Why Aren't Millennials Getting Married?

A lot of people wonder: why aren't millennials getting married?

A study by Gallup found that in 2014 only 16 percent of 18-29 year-olds were hitched. Sixty-four percent of the age group was single.

Here's what I see...

I see a generation that is perpetually in transition. I see a group of young people vested in their own self-actualization. We are rapidly transforming ourselves to adapt to a world where the conventional structures of the past are being exposed as institutions with rotten foundations.

I see people who want to have sex, connect and relate in a loving way with others, but cannot offer anyone their commitment when they themselves are still in flux.

I see both men and women who are diving into our growing pains in a way that those who came before us haven't. I see people who don't want to take out their own unresolved emotional issues on others, who don't want to get wound up in the kind of co-dependent relationships that are created when we think someone else will fix our problems and restore us to a sense of wholeness.

We seem to be able to handle going on a date once or twice a week. We can handle open relating; experimental forms of relationship anarchy. What we can't as easily buy into is the expectation of forever.

Marriage for millennials is not a capitalistic endeavor. Mainly because a lot of don’t have any savings or assets to merge with someone else. For us, marriage is not considered the end goal, the only path to a life well-lived.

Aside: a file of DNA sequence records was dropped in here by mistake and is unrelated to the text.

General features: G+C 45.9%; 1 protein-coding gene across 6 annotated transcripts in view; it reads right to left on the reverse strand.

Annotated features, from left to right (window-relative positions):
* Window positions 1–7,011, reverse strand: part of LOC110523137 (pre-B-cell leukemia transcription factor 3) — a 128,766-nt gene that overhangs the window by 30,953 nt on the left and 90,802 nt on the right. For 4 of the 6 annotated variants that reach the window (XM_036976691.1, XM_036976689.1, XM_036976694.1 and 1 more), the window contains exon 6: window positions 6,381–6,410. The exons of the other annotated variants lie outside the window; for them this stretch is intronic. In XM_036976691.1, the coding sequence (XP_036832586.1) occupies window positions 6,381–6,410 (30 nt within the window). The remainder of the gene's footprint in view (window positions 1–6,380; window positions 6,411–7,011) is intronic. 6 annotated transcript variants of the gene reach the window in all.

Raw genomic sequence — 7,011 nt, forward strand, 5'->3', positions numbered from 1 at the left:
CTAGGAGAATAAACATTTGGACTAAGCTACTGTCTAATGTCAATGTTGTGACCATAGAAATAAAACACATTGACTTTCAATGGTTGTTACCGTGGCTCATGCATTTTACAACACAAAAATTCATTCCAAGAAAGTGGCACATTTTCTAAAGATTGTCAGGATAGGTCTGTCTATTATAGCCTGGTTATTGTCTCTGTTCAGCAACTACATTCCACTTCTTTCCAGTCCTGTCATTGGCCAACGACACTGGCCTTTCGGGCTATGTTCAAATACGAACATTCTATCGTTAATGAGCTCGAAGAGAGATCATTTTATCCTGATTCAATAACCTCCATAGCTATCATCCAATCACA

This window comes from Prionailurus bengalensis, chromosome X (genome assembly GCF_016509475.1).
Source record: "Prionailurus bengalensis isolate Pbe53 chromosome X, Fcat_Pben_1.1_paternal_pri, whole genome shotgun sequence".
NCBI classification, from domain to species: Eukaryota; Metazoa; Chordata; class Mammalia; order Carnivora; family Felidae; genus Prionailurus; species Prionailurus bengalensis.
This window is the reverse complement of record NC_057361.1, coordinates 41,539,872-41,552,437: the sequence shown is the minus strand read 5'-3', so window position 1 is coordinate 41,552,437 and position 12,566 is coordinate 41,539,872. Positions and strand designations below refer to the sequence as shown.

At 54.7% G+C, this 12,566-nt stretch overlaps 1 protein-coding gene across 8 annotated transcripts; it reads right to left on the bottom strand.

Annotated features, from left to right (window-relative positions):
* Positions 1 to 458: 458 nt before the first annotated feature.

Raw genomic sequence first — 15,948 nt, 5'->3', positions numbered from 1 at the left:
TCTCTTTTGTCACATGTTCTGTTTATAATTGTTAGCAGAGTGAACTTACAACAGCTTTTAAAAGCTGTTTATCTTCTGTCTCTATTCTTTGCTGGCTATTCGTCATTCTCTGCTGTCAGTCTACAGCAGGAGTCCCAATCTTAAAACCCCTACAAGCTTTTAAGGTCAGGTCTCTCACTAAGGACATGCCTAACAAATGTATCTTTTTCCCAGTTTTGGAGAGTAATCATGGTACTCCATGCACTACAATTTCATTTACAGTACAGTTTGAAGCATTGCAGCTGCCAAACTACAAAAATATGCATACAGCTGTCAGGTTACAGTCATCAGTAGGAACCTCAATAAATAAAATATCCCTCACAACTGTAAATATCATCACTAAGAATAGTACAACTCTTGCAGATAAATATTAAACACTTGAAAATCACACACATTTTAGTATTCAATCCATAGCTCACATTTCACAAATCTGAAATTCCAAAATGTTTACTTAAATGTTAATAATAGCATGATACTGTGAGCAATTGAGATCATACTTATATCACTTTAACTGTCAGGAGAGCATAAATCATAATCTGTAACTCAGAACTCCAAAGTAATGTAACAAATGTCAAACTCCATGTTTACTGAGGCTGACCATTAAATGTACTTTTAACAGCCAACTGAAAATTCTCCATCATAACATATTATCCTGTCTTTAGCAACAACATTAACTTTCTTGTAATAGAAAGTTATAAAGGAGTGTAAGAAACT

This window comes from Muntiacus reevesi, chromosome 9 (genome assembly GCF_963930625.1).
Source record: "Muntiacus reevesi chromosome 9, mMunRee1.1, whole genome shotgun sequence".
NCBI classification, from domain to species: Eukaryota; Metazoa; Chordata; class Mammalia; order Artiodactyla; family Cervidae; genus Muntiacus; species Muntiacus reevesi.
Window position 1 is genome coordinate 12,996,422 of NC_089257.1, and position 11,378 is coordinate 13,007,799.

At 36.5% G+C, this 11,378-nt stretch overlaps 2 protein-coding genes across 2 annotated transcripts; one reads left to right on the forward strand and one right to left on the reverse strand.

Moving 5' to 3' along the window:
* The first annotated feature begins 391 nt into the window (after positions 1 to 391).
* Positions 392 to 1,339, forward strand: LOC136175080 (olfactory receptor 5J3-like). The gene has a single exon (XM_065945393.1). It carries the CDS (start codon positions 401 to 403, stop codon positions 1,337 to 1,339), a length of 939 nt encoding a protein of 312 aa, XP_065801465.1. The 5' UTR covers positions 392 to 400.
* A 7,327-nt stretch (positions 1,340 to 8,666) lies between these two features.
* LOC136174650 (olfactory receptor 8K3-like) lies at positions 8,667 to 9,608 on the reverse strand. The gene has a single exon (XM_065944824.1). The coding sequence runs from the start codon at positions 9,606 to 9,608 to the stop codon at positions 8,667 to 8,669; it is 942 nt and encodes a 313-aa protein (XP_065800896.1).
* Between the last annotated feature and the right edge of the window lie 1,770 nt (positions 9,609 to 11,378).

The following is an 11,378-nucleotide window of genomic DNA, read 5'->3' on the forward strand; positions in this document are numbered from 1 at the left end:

We seem to shy away from the yoga of what it takes to face, day in and day out, the great mirror of another. We haven't figured out how to walk beside someone else without compromising our own discovery of who we might become if were to know ourselves first as self-assured, stable, and sovereign.

To millennials, choosing someone prematurely will detract from our ability to step into our full potential. We need the freedom to ebb and shift and grow out of a connection. We don't want to invest the precious commodity of time in someone else, when we ultimately need to focus on ourselves if we are to create a fulfilling life and do our part to aid in the transformation of this brave, new world.

When we try to commit, we often get burned. We end up sacrificing our path and purpose to take care of someone else, who hasn’t figured out how to do it on their own. We form chemical attachments with people before we know the type of person we’d truly be compatible with. We get hooked to what we think the future is going to look like and try to control someone else so that our dreams work out. None of this typically ends well.

I see a generation that is collectively coming to terms with the existential truth that humans are species that will forever be alone, together.

Maybe this stance makes us selfish and immature. Maybe we’re missing out on the blessing of having an ally, through thick and through thin, in this unpredictable time period. Or maybe, when we do decide to "settle down" and start families, our relationships will be healthier as a result.

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